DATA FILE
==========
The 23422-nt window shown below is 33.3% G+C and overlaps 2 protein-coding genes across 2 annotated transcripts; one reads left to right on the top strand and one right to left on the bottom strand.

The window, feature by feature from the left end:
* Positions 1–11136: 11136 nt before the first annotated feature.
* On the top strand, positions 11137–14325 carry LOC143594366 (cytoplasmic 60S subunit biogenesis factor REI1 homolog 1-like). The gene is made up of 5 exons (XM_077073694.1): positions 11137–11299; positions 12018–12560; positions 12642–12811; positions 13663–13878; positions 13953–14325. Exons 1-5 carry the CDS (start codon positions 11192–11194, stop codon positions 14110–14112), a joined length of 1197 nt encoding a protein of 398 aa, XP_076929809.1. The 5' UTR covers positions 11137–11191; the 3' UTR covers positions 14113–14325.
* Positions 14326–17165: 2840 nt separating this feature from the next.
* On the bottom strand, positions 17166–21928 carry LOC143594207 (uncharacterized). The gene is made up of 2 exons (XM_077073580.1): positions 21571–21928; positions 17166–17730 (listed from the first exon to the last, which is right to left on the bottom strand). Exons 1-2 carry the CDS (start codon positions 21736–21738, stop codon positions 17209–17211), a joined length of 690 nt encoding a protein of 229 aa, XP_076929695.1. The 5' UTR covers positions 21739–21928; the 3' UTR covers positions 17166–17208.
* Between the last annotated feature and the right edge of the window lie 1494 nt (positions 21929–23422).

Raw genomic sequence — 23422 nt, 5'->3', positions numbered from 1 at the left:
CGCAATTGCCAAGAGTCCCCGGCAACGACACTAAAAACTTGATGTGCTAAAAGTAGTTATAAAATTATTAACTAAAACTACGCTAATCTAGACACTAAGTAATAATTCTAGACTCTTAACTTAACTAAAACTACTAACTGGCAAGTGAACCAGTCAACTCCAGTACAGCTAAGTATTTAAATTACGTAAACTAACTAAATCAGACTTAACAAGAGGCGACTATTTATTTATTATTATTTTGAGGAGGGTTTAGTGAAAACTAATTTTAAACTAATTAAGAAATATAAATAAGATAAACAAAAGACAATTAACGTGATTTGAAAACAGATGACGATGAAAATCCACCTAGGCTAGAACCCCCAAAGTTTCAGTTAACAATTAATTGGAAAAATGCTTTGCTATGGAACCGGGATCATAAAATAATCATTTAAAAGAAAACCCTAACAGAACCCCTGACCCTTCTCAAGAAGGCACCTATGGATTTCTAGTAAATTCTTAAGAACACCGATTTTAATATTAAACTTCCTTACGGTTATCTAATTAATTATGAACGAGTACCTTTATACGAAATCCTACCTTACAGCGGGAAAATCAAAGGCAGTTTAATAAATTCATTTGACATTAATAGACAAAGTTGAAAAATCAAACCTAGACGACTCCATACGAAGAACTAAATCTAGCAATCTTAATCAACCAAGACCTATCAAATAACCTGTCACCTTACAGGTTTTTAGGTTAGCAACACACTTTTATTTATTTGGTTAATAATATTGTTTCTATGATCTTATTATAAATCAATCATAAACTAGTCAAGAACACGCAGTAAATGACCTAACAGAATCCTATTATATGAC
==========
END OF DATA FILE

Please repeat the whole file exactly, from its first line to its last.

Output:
The 23422-nt window shown below is 33.3% G+C and overlaps 2 protein-coding genes across 2 annotated transcripts; one reads left to right on the top strand and one right to left on the bottom strand.

The window, feature by feature from the left end:
* Positions 1–11136: 11136 nt before the first annotated feature.
* On the top strand, positions 11137–14325 carry LOC143594366 (cytoplasmic 60S subunit biogenesis factor REI1 homolog 1-like). The gene is made up of 5 exons (XM_077073694.1): positions 11137–11299; positions 12018–12560; positions 12642–12811; positions 13663–13878; positions 13953–14325. Exons 1-5 carry the CDS (start codon positions 11192–11194, stop codon positions 14110–14112), a joined length of 1197 nt encoding a protein of 398 aa, XP_076929809.1. The 5' UTR covers positions 11137–11191; the 3' UTR covers positions 14113–14325.
* Positions 14326–17165: 2840 nt separating this feature from the next.
* On the bottom strand, positions 17166–21928 carry LOC143594207 (uncharacterized). The gene is made up of 2 exons (XM_077073580.1): positions 21571–21928; positions 17166–17730 (listed from the first exon to the last, which is right to left on the bottom strand). Exons 1-2 carry the CDS (start codon positions 21736–21738, stop codon positions 17209–17211), a joined length of 690 nt encoding a protein of 229 aa, XP_076929695.1. The 5' UTR covers positions 21739–21928; the 3' UTR covers positions 17166–17208.
* Between the last annotated feature and the right edge of the window lie 1494 nt (positions 21929–23422).

Raw genomic sequence — 23422 nt, 5'->3', positions numbered from 1 at the left:
CGCAATTGCCAAGAGTCCCCGGCAACGACACTAAAAACTTGATGTGCTAAAAGTAGTTATAAAATTATTAACTAAAACTACGCTAATCTAGACACTAAGTAATAATTCTAGACTCTTAACTTAACTAAAACTACTAACTGGCAAGTGAACCAGTCAACTCCAGTACAGCTAAGTATTTAAATTACGTAAACTAACTAAATCAGACTTAACAAGAGGCGACTATTTATTTATTATTATTTTGAGGAGGGTTTAGTGAAAACTAATTTTAAACTAATTAAGAAATATAAATAAGATAAACAAAAGACAATTAACGTGATTTGAAAACAGATGACGATGAAAATCCACCTAGGCTAGAACCCCCAAAGTTTCAGTTAACAATTAATTGGAAAAATGCTTTGCTATGGAACCGGGATCATAAAATAATCATTTAAAAGAAAACCCTAACAGAACCCCTGACCCTTCTCAAGAAGGCACCTATGGATTTCTAGTAAATTCTTAAGAACACCGATTTTAATATTAAACTTCCTTACGGTTATCTAATTAATTATGAACGAGTACCTTTATACGAAATCCTACCTTACAGCGGGAAAATCAAAGGCAGTTTAATAAATTCATTTGACATTAATAGACAAAGTTGAAAAATCAAACCTAGACGACTCCATACGAAGAACTAAATCTAGCAATCTTAATCAACCAAGACCTATCAAATAACCTGTCACCTTACAGGTTTTTAGGTTAGCAACACACTTTTATTTATTTGGTTAATAATATTGTTTCTATGATCTTATTATAAATCAATCATAAACTAGTCAAGAACACGCAGTAAATGACCTAACAGAATCCTATTATATGAC